During the last year, what were the most popular items being sold?
And also there's been a significant growth in Comic Art. Mainly the big names, like Disney and Schultz.
Has there been an item that sold surprisingly well and took you by surprise?
A Neil Armstrong cheque for $10.50, wrote and signed on the day of the Apollo 11 launch, July 16, 1969.
He wrote it to a friend to whom he owed money and told him, if he should die in space, that he didn't want to owe anyone money - and for him to cash it only if he didn't return.
It was a real surprise and fantastic to see it take off in auction (no pun intended)!
How can you tell if the item is authentic?
After being in the business for 30 years, we have a great sense of what is real.
We have our in-house team of authenticators and have a good source of professional specialists around the world that we show everything to.
The more eyes that see the items, the better. We are very conservative when accepting items because we guarantee autographs forever.
What is the most memorable item you have seen sold at auction?
Quite a row was caused when John Lennon said the Beatles were more popular than Jesus. We had this original magazine article signed by Lennon.
It was incredible because he signed it JC Lennon, when we all know his middle initial was W.
The signature marks an historic occasion and, with all the demonstrations and rioting and burning of Beatles records that was going on, Lennon was still making riffs and jokes about it.
And the most expensive?
We had a receipt from the Battle of Alamo, an IOU signed by William Travis, Commander of Alamo. It was for six cows bought to feed the besieged troops of the Alamo.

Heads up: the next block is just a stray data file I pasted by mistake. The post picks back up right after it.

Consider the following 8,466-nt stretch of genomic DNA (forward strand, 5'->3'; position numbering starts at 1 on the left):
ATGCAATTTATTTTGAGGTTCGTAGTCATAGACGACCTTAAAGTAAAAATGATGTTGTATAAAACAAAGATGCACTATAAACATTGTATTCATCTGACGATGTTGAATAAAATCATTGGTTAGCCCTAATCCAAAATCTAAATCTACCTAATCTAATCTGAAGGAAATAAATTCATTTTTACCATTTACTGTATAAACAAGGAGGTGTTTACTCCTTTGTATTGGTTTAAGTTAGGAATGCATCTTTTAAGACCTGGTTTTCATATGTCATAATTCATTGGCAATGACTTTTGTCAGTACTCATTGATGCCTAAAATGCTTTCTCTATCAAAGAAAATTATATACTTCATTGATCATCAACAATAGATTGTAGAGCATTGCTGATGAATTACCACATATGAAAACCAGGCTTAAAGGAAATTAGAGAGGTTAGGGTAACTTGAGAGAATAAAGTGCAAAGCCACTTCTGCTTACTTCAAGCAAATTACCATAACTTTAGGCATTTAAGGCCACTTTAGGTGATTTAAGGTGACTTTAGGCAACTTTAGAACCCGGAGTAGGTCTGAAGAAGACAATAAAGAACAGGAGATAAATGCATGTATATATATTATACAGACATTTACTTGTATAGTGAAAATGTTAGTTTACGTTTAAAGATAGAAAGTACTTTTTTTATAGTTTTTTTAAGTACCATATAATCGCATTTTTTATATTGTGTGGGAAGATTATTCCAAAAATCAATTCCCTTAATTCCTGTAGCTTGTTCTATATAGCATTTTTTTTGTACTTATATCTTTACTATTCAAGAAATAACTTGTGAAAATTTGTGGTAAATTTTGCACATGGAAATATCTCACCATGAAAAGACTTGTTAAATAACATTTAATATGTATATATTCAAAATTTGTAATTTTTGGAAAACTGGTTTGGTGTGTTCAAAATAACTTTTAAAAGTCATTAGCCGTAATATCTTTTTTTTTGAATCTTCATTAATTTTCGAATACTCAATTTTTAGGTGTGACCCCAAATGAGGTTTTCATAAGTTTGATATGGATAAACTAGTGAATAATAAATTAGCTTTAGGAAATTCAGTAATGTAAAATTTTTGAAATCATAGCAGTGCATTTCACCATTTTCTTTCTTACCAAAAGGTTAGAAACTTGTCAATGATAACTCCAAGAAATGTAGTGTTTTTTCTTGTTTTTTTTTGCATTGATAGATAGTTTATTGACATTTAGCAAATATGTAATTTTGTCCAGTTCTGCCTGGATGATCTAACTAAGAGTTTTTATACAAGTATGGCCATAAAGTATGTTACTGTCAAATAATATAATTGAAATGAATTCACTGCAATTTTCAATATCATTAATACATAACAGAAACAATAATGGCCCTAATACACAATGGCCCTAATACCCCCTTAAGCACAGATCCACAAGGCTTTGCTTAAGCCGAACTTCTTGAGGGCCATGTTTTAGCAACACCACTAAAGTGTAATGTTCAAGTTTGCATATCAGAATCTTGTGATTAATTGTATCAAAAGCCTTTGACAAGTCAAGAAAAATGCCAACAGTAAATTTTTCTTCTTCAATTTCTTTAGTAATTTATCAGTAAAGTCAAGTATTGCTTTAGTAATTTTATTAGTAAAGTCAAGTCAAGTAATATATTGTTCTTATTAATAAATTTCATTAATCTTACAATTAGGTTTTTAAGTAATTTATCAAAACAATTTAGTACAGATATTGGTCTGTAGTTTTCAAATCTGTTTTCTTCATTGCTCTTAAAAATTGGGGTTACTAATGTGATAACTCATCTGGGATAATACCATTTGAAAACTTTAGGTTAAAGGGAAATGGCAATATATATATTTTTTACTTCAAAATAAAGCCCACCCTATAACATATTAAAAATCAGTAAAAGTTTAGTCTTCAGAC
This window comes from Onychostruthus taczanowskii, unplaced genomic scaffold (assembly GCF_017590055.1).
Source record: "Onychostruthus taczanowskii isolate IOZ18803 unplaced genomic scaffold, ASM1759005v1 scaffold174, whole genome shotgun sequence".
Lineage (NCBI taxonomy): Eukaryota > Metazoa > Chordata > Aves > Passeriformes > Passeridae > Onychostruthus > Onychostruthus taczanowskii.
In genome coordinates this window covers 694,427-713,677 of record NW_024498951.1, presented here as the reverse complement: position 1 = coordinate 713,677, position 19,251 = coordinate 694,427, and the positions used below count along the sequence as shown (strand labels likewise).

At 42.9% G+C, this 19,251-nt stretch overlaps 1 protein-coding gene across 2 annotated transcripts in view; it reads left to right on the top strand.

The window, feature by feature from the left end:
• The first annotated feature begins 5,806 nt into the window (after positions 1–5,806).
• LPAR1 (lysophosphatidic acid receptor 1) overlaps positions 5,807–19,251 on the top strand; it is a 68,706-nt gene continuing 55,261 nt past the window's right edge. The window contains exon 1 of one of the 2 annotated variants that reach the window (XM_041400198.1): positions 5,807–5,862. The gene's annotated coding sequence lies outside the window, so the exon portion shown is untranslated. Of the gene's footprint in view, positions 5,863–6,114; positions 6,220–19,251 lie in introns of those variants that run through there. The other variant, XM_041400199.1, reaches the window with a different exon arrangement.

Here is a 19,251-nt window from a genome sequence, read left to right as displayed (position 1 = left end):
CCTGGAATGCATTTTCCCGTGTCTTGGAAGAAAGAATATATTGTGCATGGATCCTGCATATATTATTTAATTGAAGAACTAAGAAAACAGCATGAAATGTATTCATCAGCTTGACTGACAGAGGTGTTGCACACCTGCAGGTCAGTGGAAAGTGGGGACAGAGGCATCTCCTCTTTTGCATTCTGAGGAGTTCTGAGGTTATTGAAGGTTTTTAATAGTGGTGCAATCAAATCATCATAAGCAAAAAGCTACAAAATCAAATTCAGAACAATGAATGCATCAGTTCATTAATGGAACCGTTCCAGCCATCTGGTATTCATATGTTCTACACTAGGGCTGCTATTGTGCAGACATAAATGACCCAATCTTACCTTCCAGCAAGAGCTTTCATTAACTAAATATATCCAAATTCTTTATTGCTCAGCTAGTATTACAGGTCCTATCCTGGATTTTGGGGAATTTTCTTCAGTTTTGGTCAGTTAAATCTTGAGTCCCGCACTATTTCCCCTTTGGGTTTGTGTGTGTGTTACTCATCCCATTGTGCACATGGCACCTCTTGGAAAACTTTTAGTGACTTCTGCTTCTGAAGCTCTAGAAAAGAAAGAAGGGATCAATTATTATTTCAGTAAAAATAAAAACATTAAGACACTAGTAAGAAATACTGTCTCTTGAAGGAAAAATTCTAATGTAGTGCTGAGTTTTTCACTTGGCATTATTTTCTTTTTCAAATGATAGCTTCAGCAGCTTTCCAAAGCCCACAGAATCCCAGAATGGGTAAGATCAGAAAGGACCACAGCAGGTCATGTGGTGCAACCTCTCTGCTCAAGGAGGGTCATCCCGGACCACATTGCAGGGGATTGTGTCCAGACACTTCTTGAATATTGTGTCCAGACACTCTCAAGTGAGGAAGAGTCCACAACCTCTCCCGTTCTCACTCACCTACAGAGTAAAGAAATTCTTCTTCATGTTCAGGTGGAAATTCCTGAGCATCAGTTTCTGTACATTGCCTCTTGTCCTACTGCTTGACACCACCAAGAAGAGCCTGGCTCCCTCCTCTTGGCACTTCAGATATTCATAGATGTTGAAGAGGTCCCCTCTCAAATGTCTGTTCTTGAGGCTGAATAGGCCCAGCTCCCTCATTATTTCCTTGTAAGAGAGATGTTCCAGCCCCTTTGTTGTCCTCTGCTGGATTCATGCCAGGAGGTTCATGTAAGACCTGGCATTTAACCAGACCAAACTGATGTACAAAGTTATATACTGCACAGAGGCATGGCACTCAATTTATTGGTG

It sold for £176,000.
What is your most interesting story from your years in this business?
Some papers belonging to Jimmy Carter were stolen in the 1990s, and were placed in the RR Auction.
Jimmy Carter called up the office when he discovered where they were and asked if we would return the papers. The next day, on receiving the papers from us, Jimmy Carter took the time to send a hand-written note thanking us.
This letter was now worth more than double what the original documents were worth! It is, of course, invaluable to us.
And finally, what is your hot tip for 2010? Which market will excel, and are there any new trends emerging?
Stay with the biggest names and [signatures] of the highest quality.
Buy a Beatles piece, stick with the Lincolns and the Henry VIIIs, as these premium pieces will continue to grow. The other stuff: you just don't know...
Bobby Livingston joined RR Auction in 2008 after a 25 year career in film, music and advertising.
While living in Hollywood, California, in San Antonio, Texas and Naples, Florida, Livingston has received many national awards for his documentary films and television commercials.
- More news on Memorabilia and Autographs
- Enjoy the read? Don't forget to sign up for your free newsletter with exclusive content
Images: RR Auction